Saturday, 11 July 2020

Conferring a right!

Way back in May of this year I was discussing The South African Bureau of Heraldry and a weblog post, made by an individual who shall remain nameless to save embarrassment, was brought to my attention.

Hmm. In scrolling down I noticed the blogger's rather skewed view on Letters Patent and Certificates:

Here is the relevant quote from the weblog:
"I have a few coats of arms issued by the South African Government, I’ve generally referred to the actual physical document as Letters Patent and not a Grant of Arms. A grant is seen as having been issued with some form of Royal Warrant attached to it as opposed to being issued officially by a government. Recently I had some criticism from another South African armiger stating that the arms issued by South Africa were not Letters Patent but merely Certificates of Registration. This gave me pause to think and when I asked the person who stated the above, they decided to reply with a flippant remark if that I couldn’t see the difference then clearly, they couldn’t explain it. 

So, what are Letters Patent? A quick glance online gives several definitions but for the sake of brevity I will refer to the online dictionary.com which says ‘an open document issued by a monarch or government conferring a patent or other right.’ (sic).

So the coats of arms issued by the Bureau of Heraldry, are they an open public document? Yes. Are they issued officially by their Government? Yes. Do they confer the right of ownership for a coat of arms? Yes!"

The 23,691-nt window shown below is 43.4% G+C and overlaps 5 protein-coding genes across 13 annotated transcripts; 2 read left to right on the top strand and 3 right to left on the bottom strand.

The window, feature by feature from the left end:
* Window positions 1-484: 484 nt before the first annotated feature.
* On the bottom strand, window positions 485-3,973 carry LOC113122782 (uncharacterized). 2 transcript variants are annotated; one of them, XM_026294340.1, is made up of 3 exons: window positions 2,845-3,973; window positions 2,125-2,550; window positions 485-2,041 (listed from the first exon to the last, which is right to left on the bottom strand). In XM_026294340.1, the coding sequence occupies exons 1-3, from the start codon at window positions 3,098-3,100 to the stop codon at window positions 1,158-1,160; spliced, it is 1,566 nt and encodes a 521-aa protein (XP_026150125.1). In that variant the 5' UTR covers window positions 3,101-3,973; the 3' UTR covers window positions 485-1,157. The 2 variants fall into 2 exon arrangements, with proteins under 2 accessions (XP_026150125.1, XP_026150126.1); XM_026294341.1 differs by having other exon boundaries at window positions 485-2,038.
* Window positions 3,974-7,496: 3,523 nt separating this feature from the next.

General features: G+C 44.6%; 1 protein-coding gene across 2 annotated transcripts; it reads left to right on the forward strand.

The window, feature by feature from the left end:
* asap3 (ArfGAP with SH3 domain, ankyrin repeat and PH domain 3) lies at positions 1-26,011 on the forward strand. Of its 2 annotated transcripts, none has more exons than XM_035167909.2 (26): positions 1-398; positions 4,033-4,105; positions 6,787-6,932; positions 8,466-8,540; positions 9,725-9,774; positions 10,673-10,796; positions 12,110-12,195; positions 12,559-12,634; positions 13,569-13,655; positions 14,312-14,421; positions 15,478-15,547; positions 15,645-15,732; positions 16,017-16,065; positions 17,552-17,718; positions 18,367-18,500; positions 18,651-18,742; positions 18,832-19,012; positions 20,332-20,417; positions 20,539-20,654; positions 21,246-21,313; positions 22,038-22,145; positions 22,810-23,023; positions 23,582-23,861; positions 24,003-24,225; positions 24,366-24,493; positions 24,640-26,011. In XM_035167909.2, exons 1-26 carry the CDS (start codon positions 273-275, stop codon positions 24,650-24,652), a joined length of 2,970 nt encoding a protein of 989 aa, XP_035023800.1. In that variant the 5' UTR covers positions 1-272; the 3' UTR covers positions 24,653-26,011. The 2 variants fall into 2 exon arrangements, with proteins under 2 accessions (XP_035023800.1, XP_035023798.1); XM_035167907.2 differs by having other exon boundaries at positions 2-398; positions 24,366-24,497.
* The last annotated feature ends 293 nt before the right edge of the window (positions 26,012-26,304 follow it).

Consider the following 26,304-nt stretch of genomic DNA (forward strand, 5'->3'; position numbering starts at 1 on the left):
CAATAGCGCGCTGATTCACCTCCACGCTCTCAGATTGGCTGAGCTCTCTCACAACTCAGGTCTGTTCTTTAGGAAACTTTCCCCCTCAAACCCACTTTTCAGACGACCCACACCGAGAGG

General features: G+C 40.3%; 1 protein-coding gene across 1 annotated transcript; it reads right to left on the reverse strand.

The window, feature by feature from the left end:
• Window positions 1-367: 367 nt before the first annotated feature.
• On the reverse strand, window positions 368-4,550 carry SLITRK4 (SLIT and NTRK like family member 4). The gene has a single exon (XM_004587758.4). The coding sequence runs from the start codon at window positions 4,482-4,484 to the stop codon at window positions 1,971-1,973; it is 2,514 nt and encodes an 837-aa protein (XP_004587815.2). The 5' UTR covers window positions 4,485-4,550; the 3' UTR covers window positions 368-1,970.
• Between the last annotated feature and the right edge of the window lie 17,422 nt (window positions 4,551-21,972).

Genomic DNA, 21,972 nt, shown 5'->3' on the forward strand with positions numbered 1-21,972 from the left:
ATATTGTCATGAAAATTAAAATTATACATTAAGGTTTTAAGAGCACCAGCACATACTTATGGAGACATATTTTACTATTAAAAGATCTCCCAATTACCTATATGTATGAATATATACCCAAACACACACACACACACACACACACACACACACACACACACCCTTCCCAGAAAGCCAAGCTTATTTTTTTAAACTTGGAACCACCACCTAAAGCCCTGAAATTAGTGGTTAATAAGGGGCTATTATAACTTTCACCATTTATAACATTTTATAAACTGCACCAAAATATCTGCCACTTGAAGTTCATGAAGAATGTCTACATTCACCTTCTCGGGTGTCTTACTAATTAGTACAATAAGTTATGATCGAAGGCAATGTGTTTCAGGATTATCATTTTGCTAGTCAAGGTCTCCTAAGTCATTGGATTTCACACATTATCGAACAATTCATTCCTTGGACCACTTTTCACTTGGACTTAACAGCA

The blogger almost gets there but then goes off piste. Certificates from the South African Bureau of Heraldry most certainly do not confer a right to arms, they simply confirm (and record) a right to arms. 

Since, in South Africa, anyone may assume arms and it is not at all necessary for the Government to intervene, the right to the arms is automatically gained with the assumption. Once the right, by assumption, has been established, it can not then be conferred by the South African Government and is therefore simply confirmed or, more accurately, registered in a Government Register in much the same way that the Scottish Government will, upon request, register anyone's tartan. Our friend appears to have somehow convinced himself that the South African Government has conferred upon him the right to arms. As my colleagues across the pond would say "Go figure"!


The Registration Certificate of the arms of the South African National Youth Orchestra Foundation - illustrated here simply as an example of the registration certificates issued by the South African Bureau of Heraldry and nothing whatsoever to do with the topic of this post. OK, I can't resist it - it does somewhat fly in the face of the mantra "only bucket shops put the name on the motto scroll"!

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